Bank of England Deputy Governor tells treasury committee CBDC could have “could have huge benefits for the economy and society”
“We have made a lot of progress on financial inclusion in the last number of years […] and a CBDC could have huge benefits for the economy and society,” said Sir Jon Cunliffe, Deputy Governor for Financial Stability at Bank of England, at a Feb. 28 Treasury Committee on the crypto asset industry.
Cunliffe said a “CBDC has financial stability benefits because it provides another payment system in terms of resilience,” citing his willingness to explore the introduction of a CBDC or some other form of stablecoin within the Bank of England.
However, he and others cautioned against a stablecoin untethered to anything other than the central bank itself.
“I think your comments about having a public asset and one that’s accountable politically in the largest sense of the word, and democratically accountable is really, really important. Rather than having some particular excessively libertarian tech gazillionaire doing a CBDC, I think it’s more important that central banks do it”
–Sarah Breeden, Executive Director, Financial Stability Strategy and Risk at Bank of England.
A CBDC to bank the unbanked?
Cunliffe added to the committee that he was upset at the slow innovation seen from the traditional financial sector, particularly when assisting the unbanked.
He said that theoretically, the crypto asset industry does not offer more than what the traditional banking sector already offers, i.e., mobile banking apps that are KYC and deposit insured, or offering more additional services that lower the barrier of entry for small depositors to mobile banking, but added that many of these banks still lag.
“Some banks said, ‘there’s nothing we can’t do already.’ And then the dialogue is, why aren’t you doing it?”
“Looking at the UK, we’ve made a lot of progress on financial inclusion over the last years. I was in the treasury when basic bank accounts were thought up,” a program that over saw 8 million people go from bankless to banked, Cunliffe said.
“There will be fewer people using cash because it doesn’t work in a digitized society,” Cunliffe speculated, accelerating a turn towards what he and others see as the trend toward a cashless society, noteworthy of tap payments and other internet commerce innovations of the last several years, which Cunliffe says are only expected to increase in the future.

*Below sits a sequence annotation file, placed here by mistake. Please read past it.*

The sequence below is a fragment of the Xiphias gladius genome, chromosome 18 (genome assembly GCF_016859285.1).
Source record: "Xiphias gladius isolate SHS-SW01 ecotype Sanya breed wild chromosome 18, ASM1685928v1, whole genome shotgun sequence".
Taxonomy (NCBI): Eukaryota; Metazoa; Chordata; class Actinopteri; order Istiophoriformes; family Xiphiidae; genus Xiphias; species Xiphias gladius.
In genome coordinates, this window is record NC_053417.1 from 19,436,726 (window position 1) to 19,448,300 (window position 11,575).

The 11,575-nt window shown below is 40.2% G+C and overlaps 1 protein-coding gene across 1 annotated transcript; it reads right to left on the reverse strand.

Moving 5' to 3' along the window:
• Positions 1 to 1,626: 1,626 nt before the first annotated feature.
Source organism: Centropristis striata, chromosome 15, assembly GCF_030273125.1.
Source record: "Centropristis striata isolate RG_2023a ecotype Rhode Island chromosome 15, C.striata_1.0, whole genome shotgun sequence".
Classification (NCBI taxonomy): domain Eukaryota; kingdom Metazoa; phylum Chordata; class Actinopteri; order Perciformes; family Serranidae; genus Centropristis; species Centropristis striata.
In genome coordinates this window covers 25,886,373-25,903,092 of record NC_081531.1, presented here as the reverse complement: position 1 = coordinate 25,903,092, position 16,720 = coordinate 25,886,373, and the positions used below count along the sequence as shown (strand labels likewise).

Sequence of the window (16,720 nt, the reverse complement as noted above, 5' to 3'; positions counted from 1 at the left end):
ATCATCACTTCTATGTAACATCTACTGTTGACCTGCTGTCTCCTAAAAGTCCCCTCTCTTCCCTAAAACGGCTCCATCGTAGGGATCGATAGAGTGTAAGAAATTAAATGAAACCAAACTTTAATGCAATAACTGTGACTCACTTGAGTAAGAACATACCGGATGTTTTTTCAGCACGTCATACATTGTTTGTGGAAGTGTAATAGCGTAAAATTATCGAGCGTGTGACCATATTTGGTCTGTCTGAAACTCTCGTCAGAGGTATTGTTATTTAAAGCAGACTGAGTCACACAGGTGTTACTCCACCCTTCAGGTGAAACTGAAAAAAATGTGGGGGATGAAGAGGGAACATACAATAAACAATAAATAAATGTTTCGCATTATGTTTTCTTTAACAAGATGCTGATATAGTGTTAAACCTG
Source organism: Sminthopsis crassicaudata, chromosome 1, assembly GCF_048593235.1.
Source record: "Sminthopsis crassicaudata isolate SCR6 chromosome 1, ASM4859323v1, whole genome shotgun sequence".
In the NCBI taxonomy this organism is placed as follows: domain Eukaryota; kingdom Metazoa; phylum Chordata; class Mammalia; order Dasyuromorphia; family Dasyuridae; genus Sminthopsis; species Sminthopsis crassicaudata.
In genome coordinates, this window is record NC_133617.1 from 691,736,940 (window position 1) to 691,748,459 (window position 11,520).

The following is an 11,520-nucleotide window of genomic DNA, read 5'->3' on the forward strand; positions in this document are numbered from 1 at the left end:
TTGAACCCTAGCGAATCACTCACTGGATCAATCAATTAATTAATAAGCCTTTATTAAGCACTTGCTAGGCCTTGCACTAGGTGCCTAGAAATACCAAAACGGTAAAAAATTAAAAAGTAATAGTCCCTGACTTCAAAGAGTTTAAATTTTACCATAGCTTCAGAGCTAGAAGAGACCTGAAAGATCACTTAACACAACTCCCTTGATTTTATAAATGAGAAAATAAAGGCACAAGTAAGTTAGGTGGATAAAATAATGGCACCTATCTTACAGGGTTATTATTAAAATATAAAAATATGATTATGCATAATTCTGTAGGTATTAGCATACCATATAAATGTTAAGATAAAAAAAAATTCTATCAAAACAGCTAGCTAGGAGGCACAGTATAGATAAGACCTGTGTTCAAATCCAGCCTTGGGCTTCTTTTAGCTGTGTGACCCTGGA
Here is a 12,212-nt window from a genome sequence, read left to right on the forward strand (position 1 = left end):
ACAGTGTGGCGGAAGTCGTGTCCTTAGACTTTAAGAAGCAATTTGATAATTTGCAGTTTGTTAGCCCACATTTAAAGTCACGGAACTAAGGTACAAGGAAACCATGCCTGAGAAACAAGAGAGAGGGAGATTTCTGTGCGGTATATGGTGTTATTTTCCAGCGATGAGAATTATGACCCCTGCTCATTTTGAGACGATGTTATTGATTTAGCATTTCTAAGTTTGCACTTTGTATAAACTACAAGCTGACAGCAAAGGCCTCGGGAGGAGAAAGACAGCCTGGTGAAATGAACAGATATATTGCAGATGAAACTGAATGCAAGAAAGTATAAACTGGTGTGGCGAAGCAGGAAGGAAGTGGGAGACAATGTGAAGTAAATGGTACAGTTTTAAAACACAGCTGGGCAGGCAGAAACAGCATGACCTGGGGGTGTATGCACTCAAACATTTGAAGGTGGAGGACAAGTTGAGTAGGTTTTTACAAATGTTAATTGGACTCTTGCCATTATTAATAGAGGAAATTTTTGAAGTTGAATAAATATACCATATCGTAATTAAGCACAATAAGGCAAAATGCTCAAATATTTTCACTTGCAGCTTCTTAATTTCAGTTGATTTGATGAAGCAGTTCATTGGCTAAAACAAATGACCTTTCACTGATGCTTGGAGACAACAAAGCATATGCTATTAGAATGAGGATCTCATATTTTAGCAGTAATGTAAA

“As cash becomes less usable,” Cunliffe predicts that “CBDCs and the uniformity of money [..] could have huge benefits on the economy and society.”
He added that “the way the current system is constructed, the multiple ledgers, the technology that is used, the lack of uniformity, the restrictions on speed, all suggests that it is unlikely that that would match using some of these new technologies. Will they be developed? I don’t know.”
“The question is having created the money, if it leaves the banking system and goes kind of into a CBDC or a stable coin because this could happen with a stable coin as well, how do banks then attract that money back again to ensure their balance sheets are in balance?The other point to make is if there is not a CBDC, it doesn’t mean these technologies go away.”
Cunliffe and others at the committee also warned about the fallout from crypto asset speculation but ultimately said banking and finance have always been inherently about risk management.
“But it also means that if we ever have to deal with failed banks again, there is another asset that people can go into. One of the reasons we had to bail out the banks in the sort of dreadful passage back in 2008 wasn’t because of the supply of credit to the economy, was simply because had they failed, you know, 60% of people’s money would have been locked up because their money was commercial bank deposits. So there are I think there are financial stability benefits in this area as well.”
The full parliamentary treasury committee on the crypto asset industry can be accessed on the UK Parliament’s website.